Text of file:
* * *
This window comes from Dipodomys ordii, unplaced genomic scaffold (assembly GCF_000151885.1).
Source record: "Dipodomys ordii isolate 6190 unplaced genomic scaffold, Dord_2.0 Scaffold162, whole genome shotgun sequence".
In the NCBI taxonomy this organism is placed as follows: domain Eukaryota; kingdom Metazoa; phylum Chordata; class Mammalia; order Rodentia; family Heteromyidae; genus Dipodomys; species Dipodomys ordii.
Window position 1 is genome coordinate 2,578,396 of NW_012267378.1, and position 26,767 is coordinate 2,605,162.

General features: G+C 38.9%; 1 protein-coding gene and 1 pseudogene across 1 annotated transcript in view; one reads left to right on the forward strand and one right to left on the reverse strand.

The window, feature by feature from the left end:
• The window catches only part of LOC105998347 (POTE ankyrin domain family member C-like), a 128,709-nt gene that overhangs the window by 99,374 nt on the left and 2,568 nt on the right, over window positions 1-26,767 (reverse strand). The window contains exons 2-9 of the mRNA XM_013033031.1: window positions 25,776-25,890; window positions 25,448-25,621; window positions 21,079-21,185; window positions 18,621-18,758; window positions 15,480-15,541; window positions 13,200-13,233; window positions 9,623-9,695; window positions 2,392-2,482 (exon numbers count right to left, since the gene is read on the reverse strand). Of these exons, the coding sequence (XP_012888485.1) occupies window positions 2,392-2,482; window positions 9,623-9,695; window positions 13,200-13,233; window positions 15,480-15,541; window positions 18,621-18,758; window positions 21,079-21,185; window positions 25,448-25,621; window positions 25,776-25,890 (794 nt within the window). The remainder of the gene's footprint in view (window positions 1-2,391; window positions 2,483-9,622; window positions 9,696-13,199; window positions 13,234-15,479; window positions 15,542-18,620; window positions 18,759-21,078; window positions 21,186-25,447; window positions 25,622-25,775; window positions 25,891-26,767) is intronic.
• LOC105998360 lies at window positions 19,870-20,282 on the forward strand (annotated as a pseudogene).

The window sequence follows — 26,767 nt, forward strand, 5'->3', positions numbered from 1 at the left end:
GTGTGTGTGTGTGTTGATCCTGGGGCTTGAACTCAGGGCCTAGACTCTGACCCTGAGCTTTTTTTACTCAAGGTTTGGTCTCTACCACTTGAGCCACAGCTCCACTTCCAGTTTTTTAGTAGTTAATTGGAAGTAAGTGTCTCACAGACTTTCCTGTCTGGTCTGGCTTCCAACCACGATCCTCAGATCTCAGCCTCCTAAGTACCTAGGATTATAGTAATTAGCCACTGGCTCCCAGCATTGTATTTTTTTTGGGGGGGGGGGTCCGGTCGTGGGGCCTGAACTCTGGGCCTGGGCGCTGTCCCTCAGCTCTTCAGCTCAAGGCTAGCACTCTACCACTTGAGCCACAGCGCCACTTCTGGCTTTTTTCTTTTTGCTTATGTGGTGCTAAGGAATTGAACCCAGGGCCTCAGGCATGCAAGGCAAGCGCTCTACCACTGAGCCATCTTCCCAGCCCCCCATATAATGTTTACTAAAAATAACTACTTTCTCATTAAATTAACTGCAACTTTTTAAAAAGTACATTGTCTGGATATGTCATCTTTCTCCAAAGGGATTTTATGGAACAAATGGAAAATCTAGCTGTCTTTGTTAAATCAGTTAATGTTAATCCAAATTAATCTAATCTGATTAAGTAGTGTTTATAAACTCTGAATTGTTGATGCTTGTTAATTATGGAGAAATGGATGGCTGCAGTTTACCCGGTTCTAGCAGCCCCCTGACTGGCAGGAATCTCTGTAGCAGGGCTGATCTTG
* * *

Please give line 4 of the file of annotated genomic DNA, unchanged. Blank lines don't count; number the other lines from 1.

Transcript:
Window position 1 is genome coordinate 2,578,396 of NW_012267378.1, and position 26,767 is coordinate 2,605,162.